When the 2016 season mercifully reached its end, Matt Wells and his staff went in search of answers. Any 3-9 season demands such a reaction. So Utah State uncovered each stone in its program, to see what it could fix and what it could change. The Aggies went through it all, Wells said this week. Through recruiting approach, through program culture, through player development, through how they ran practices.

“You go through dips,” Wells said.

He knows. Two seasons later, the Aggies are ranked No. 14 in the nation at 9-1 and 6-0 in the Mountain West Conference. They’re the highest-scoring team in college football at 51.3 points per outing. Their starters routinely sit out the fourth quarter of games, because the scoreboard says so. As Utah State readies for the road this weekend at 3-7 Colorado State, Wells took an introspective approach this week. He looked back, as he vows his team is always looking forward.

So as Utah State is in the midst of one of the best seasons in program history, Wells conceded this week that his Aggies in recent years were “living off previous teams a little bit.” By that, he meant assuming that because previous seasons might’ve been deemed a success that they’re just supposed to carry over and do so with ease.

Nope.

It’s why Wells still won’t concede ground. It’s why even though the Aggies are in the driver’s seat for the MWC crown, why they’re in the College Football Playoff rankings (No. 23), they might reminisce on what’s occurred, but not what’s still yet to take place.

“We’re not talking about the schedule,” Wells said. “We’re talking about Colorado State. It’s Round 7. This has got our short-term focus. We’ve been very good all year. There’s no reason to believe that our leaders are going to allow us to do anything else.”

UTAH STATE AT COLORADO STATE


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So yes, while Wells remembers the dips all too well, he knows his players do, too. It might seem hard to stir up some motivation for a team that has been boat-racing opponents each week, but USU won’t have any problem getting up for CSU. The stakes are incredibly high, and the Aggies remember last year’s 27-14 home loss to the Rams. Wells calls last year’s first-half performance embarrassing. They’ve lost their last two trips to Fort Collins, Colo., too. These Aggies are paying attention.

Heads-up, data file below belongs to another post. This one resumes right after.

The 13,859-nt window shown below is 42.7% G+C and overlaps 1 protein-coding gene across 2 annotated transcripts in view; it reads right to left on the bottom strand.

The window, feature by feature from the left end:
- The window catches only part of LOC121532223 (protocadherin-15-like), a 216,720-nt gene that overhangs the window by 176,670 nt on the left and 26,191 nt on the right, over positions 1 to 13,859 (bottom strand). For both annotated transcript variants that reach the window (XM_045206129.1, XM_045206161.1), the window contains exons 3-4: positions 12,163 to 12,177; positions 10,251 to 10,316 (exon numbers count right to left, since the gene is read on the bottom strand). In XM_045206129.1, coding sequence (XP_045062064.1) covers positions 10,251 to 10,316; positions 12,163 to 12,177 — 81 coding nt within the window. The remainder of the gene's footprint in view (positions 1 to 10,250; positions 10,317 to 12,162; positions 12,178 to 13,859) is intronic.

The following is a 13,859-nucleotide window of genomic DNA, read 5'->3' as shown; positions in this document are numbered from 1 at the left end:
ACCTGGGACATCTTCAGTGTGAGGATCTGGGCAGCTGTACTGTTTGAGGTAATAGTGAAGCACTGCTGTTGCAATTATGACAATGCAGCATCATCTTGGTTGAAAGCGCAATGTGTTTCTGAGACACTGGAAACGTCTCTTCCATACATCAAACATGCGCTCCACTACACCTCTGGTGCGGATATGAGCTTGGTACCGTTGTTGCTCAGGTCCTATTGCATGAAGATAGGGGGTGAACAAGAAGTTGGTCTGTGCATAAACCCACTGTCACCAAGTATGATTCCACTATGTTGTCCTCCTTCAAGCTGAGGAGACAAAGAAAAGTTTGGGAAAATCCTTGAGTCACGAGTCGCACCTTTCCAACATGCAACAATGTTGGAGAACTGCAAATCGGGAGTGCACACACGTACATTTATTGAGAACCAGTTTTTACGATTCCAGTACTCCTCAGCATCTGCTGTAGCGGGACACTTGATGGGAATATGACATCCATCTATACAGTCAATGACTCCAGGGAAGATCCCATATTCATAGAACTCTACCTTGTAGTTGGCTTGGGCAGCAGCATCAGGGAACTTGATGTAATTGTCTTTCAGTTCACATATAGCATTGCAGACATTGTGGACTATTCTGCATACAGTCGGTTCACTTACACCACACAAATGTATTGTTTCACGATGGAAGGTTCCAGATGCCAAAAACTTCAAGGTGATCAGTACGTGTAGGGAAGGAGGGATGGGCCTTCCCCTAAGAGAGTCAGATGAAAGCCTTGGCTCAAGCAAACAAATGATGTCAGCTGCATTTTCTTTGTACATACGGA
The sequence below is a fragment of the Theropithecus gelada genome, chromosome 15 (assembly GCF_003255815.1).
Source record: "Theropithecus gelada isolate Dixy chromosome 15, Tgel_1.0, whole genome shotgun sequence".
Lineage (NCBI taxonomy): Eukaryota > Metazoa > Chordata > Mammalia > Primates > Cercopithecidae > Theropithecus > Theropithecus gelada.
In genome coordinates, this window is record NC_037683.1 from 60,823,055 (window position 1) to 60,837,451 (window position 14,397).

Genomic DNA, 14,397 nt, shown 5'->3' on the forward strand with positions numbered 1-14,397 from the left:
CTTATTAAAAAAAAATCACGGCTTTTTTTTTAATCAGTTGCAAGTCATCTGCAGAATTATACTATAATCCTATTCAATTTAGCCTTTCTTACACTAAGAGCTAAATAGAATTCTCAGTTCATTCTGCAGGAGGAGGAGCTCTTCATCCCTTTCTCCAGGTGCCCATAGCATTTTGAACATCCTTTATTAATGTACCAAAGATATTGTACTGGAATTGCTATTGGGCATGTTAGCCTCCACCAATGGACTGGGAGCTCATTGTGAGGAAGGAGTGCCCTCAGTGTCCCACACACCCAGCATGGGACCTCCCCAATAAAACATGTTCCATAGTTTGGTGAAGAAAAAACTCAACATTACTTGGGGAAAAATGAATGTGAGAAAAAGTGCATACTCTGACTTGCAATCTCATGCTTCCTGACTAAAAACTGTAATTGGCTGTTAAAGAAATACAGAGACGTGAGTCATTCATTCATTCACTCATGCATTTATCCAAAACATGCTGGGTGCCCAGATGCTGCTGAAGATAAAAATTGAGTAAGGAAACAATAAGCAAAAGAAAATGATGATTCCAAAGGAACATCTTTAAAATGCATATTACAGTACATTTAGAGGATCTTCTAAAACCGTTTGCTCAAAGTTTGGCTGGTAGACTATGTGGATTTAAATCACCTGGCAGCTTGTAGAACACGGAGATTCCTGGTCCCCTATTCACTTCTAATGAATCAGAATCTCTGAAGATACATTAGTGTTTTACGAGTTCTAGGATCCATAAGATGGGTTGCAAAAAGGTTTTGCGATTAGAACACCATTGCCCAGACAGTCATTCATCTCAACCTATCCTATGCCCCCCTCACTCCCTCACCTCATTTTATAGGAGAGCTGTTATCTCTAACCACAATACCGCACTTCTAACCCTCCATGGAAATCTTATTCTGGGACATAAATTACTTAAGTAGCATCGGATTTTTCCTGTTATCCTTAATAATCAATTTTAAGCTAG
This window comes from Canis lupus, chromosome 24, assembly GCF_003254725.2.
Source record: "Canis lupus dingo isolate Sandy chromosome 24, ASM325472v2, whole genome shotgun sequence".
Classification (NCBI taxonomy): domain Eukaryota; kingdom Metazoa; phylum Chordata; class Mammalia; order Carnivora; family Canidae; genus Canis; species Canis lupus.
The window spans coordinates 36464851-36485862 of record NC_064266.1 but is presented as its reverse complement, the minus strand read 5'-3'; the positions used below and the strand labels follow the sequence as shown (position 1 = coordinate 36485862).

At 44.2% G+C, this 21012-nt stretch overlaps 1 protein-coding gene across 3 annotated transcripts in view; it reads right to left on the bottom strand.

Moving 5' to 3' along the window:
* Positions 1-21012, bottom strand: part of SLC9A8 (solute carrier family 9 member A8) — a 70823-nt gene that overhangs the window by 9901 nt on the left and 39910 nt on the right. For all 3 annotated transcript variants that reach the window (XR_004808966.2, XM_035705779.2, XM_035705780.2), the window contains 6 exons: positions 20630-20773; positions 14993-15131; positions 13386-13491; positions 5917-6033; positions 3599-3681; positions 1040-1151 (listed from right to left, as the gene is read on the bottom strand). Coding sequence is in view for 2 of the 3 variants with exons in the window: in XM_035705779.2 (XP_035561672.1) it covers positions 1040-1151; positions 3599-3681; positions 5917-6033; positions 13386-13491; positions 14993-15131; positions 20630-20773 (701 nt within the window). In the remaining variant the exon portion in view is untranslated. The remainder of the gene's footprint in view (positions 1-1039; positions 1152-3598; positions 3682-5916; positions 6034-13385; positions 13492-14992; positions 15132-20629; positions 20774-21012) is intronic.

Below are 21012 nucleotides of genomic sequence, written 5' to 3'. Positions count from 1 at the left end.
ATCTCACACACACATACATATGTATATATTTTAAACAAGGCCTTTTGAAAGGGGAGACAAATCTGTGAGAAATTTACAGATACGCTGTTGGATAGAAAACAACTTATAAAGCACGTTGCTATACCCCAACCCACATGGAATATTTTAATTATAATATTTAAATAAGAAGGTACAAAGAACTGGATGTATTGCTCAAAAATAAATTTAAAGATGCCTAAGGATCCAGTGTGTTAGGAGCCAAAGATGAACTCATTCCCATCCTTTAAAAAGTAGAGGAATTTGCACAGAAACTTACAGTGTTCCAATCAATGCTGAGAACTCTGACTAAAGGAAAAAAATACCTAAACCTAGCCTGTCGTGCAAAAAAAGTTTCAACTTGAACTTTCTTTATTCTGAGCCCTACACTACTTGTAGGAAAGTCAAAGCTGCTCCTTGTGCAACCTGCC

Junior linebacker Tipa Galeai repeated a motto coaches have asked their players to adopt this year:

“Respect all, fear none.”

So far in 2018, the Aggies say they’ve respected plenty, but their opponents have had reason to fear them. The offense set a program record 804 yards in the 62-24 win over San Jose State last weekend. That’s just the latest record this group has upended this season. Sophomore quarterback Jordan Love won his sixth MWC Player of the Week award this year after throwing for a career-high 491 yards.

“I don’t think I’ve ever seen him angry or anxious or happy or sad,” junior tight end Dax Raymond said. “He’s just mellow. Perfect.”

The offense might grab the headlines, but Utah State’s defense is having a special season, too. The Aggies are second in college football with 26 forced turnovers in 10 games. It’s a year to remember, so far. And as Wells said, it’s a testament to his leadership group in 2018 that has helped USU stay grounded when confidence might balloon at the thought of rankings and fan chatter. These seniors remember 2016.

“I think it says a lot about how we’ve developed our players,” Wells said, “because obviously a lot of the experts didn’t think we were real good.”

USU’s head coach already knows that come next summer when it’s time for the annual preseason rankings, the Aggies will be near top the list. A returning star quarterback and a bunch of returning starters. That’s talk for later on, though. That was Wells getting in a little jab in at being picked fourth in the Mountain division this year, whereas now, the Aggies are two weeks from standing atop it.

First things first. That’s Round 7 at Colorado State where the Aggies and their head coach vow they have plenty of juice left in the tank. After all, the last hour of the romp over San Jose State, the starters were standing next to Wells, “drinking chicken broth, water and Gatorade.”

“I don’t think we spent a lot of emotion last Saturday,” he said.